These days you won’t find any bums on Bowery. Fierce competition between investors and a lack of inventory have sent prices for new and redevelopment sites on the street soaring.
“The bargains on the Bowery are as far gone as the gangs of New York — no one’s using the b-word anymore,” Jason Haber of Warburg Realty told the New York Daily News. “It’s gone from hot to white hot in 60 seconds.”
But a local organization is hoping to slow things down a bit. They’re campaigning to have the east side of the entire Bowery rezoned so that developers or existing building owners can’t cash in.
“The real estate speculation . . . is escalating the displacement of almost everything but luxury housing, bars and upscale restaurants,” said David Mulkins of the Bowery Alliance of Neighbors, a preservationist group. “It’s really sad. It’s turning the Bowery into another West Broadway.”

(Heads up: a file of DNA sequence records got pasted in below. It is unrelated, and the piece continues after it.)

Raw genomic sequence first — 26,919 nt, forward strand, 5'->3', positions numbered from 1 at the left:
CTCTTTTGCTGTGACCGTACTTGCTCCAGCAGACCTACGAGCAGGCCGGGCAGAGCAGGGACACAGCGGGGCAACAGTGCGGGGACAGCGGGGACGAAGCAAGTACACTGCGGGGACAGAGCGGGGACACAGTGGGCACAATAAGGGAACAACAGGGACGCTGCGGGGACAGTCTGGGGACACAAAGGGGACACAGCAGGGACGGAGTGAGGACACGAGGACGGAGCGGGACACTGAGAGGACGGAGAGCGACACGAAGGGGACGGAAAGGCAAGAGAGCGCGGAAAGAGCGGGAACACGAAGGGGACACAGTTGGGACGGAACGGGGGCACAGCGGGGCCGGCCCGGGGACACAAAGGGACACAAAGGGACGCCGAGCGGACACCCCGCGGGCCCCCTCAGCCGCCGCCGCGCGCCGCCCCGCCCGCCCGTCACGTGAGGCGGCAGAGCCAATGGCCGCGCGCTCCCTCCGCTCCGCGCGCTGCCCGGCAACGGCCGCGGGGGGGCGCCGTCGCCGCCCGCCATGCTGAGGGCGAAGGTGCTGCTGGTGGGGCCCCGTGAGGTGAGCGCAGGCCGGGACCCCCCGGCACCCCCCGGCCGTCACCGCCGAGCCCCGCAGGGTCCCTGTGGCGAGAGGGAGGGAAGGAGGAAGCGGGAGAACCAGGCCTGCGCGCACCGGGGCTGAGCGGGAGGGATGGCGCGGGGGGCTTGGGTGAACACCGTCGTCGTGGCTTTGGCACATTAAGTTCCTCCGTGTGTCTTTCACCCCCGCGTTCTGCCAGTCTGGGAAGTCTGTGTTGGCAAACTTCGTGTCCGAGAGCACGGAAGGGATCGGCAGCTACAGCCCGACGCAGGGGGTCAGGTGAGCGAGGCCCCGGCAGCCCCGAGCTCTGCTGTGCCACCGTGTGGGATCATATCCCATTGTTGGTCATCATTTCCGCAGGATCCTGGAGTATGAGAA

But developers are still seeing dollar signs. They cite a condo project at 250 Bowery, where prices ranged from $925,000 to $6 million, that recently sold-out, and the $30 million sale of 223-225 Bowery, formerly home to a Salvation Army shelter.
“When we did 250 Bowery . . . with those prices, people laughed at us — pretty loudly, actually,” John Gomes of Douglas Elliman, who marketed the apartments, told the Daily News. “They said, ‘We know the Bowery . . . as a crack den, but are you guys smoking crack, too?’ Now, everyone wants to be here.” [NYDN] – Christopher Cameron